Weight Vest Workout: When It Pays to Put on Pounds

Grabbing a heavier dumbbell or kettlebell isn’t the only way to step up your weight game. When you find yourself breezing through bodyweight workouts, one of the simplest ways to add resistance is with a weighted vest. By packing on an extra eight (to 150!) pounds around your torso, basic movements like burpees and pull-ups become a whole lot more of a challenge — without throwing you off balance. “The extra load of a weighted vest also allows you to add resistance to conditioning drills you typically wouldn’t use weight during, like sprints and footwork drills,” explains Curtis Williams, former professional NFL player and owner of Team Training C.A.M.P. in New York City.

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The Benefits of Weight Vests

Another upside to the heavy pack? It’s great for sports-specific training. “Most sports utilize training with a weighted vest at some capacity, especially basketball, football and soccer,” Williams says. “You’re bound to jump higher, run faster, and have quicker feet when you remove 10 to 15 pounds of resistance from your body.”

Will Hinkson, CrossFit trainer and owner of Huron River CrossFit in Ann Arbor, Michigan, was first introduced to weight vest training in the armed services. But instead of hanging up his 40-pound bulletproof vest post-retirement, he says, “I started using it as a weight vest for CrossFit.” Hinkson explains that the extra layer lets you easily add weight to movements where it’s impractical to hold a barbell or dumbbells, like push-ups, pull-ups or running.

Caution: Heavy When Weighted

It’s important to use good judgment and ease into weighted training — especially for newbies. “I would start conservatively and limit vest work at first to someone that has at least six months of training experience,” Hinkson says. “Walk or jog an easy mile or do three sets of weighted pull-ups and push-ups. See how you recover from that, then up the time, sets and reps accordingly.”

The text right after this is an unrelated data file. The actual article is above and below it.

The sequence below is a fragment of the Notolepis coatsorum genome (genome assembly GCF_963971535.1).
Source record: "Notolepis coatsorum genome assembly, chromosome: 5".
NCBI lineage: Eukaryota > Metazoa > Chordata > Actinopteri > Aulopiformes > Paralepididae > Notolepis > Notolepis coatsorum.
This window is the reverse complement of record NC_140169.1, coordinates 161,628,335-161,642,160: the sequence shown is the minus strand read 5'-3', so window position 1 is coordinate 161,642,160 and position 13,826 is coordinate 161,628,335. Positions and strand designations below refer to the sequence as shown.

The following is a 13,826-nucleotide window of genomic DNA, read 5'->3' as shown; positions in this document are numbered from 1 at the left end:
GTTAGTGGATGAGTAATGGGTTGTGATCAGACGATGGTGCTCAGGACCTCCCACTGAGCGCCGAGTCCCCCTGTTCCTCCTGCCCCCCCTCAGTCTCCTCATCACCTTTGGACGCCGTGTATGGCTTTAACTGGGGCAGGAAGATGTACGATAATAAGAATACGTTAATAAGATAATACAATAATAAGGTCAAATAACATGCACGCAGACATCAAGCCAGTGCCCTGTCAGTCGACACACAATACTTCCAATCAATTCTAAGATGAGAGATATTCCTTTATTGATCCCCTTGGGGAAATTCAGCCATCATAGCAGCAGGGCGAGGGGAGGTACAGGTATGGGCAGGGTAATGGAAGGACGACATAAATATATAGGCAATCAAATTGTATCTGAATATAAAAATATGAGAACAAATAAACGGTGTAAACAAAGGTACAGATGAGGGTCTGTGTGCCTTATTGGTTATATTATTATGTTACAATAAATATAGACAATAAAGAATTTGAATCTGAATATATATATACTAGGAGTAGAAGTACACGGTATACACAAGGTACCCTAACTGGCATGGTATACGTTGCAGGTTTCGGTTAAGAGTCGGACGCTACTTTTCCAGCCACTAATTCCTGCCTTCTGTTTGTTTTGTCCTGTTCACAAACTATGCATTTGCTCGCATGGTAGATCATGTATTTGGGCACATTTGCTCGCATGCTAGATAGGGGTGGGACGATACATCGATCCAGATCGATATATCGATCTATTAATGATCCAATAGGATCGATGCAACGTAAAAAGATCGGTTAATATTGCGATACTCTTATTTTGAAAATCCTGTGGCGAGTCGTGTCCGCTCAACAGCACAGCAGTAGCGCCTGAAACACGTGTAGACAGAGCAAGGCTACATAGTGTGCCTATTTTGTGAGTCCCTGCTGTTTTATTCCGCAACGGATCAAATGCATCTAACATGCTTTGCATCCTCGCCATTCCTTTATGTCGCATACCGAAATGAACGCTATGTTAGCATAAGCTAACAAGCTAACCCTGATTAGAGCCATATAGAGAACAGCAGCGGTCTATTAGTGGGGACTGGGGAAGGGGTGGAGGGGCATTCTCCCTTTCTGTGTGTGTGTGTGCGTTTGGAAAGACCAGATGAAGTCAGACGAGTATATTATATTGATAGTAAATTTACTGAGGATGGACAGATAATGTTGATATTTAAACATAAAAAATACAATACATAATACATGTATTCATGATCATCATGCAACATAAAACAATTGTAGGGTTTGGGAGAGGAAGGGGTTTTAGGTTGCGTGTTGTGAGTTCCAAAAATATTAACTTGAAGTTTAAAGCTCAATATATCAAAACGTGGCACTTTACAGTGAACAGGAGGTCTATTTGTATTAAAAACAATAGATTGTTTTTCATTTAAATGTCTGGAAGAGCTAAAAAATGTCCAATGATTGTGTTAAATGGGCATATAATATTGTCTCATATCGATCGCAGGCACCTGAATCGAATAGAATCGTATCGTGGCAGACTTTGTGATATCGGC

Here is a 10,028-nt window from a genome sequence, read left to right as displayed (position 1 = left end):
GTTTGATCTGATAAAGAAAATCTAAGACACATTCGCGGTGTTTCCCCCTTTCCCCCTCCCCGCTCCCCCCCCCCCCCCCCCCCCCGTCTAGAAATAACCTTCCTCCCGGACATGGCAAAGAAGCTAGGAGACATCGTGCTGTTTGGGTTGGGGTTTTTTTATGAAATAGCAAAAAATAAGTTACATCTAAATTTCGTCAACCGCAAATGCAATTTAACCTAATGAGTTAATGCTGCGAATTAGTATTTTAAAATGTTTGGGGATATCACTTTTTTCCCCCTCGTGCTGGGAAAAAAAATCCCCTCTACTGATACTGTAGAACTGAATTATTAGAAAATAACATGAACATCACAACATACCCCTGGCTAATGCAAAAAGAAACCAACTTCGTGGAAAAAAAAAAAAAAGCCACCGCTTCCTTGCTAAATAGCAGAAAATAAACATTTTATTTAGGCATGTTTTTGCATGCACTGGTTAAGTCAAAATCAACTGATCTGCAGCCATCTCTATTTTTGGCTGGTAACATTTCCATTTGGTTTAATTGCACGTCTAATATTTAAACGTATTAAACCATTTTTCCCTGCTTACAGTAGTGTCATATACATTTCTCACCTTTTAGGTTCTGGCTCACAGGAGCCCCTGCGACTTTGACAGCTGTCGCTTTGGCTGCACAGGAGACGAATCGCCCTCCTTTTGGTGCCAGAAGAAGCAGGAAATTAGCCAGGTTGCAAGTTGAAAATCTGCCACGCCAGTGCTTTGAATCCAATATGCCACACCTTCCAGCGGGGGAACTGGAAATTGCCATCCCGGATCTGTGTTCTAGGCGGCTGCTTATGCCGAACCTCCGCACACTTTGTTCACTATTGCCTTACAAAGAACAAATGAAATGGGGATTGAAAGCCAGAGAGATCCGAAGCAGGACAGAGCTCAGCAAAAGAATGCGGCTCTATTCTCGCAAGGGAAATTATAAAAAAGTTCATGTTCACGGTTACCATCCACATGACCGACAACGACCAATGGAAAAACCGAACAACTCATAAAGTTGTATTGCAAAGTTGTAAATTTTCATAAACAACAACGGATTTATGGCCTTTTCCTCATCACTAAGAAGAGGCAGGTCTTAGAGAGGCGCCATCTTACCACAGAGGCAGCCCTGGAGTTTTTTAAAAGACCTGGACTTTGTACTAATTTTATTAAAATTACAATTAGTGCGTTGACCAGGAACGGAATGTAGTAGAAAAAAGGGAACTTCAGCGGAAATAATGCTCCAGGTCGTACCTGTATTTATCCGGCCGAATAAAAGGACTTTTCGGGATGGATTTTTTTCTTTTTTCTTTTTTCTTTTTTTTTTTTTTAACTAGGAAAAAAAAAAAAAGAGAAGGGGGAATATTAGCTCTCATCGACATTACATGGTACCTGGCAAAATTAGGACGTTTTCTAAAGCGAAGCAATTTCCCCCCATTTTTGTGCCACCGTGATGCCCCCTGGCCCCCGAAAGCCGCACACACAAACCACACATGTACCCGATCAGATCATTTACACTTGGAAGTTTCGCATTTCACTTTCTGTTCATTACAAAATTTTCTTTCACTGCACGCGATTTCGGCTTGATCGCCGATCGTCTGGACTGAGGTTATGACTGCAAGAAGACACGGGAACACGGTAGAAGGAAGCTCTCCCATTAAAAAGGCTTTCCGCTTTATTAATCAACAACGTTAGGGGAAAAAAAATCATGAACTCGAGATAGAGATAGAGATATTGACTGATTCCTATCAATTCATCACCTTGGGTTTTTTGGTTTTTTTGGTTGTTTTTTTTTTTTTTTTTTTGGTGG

Adding resistance to poor technique will only exacerbate the problem, so make sure you’ve got your form down, Williams says. “I don’t recommend that someone train with a weighted vest until he or she can perform basic bodyweight movements,” he says. “Adding any piece of fitness equipment without establishing your foundation will only make your imbalances worse which is when injuries happen.”

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The Weight Vest CrossFit Workout

When you get your form down and become comfortable with the added pounds, it’s time to put your strength and conditioning to the test.

“There are only a few CrossFit workouts that require a vest, and they’re all Hero WODs, [a workout of the day named after people who have fallen in the line of duty],” Hinkson says. Here’s one bodyweight WOD that’ll get way more intense with a weight vest. (If you’re up to the task, Hinkson recommends a 20-pound vest.)

Weight Vest Workout: The Brenton CrossFit WOD

Photo: Pond5

Time to In-Vest?

Some gyms will keep a vest or two on hand, otherwise you’ll have to shop around.“You want to be able to move in your vest as naturally as possible — without having to focus on constantly adjusting it throughout your workout,” Williams says.

Compression vests are one solution, as they hold weight especially close to the body and minimize movement. The Matrixx Power Suit ($500 for men’s, $400 for women’s) is a combination of a weighted compression vest and weighted forearm and calf sleeves, adding up to 15 pounds. If you want your weight to sit mostly against your core, Titin Tech offers an eight-pound compression shirt ($250) and four-and-a-half-pound compression shorts. Looking for a more versatile option? The HumanX by Harbinger 40-pound Weight Vest ($150) can go from two to 40-pounds in two-pound increments. It doesn’t offer the same compression as the others, but it allow you to up the scale more (and for half the price).

Also, consider the comfort of the people working around you — you’re going to be doing some sweating in this piece, so it’ll help if you can clean the vest from time to time. “This will assure you keep your skin safe and you don’t smell offensive to those you’re training around,” says Williams. “You do not want to be that person in the gym.”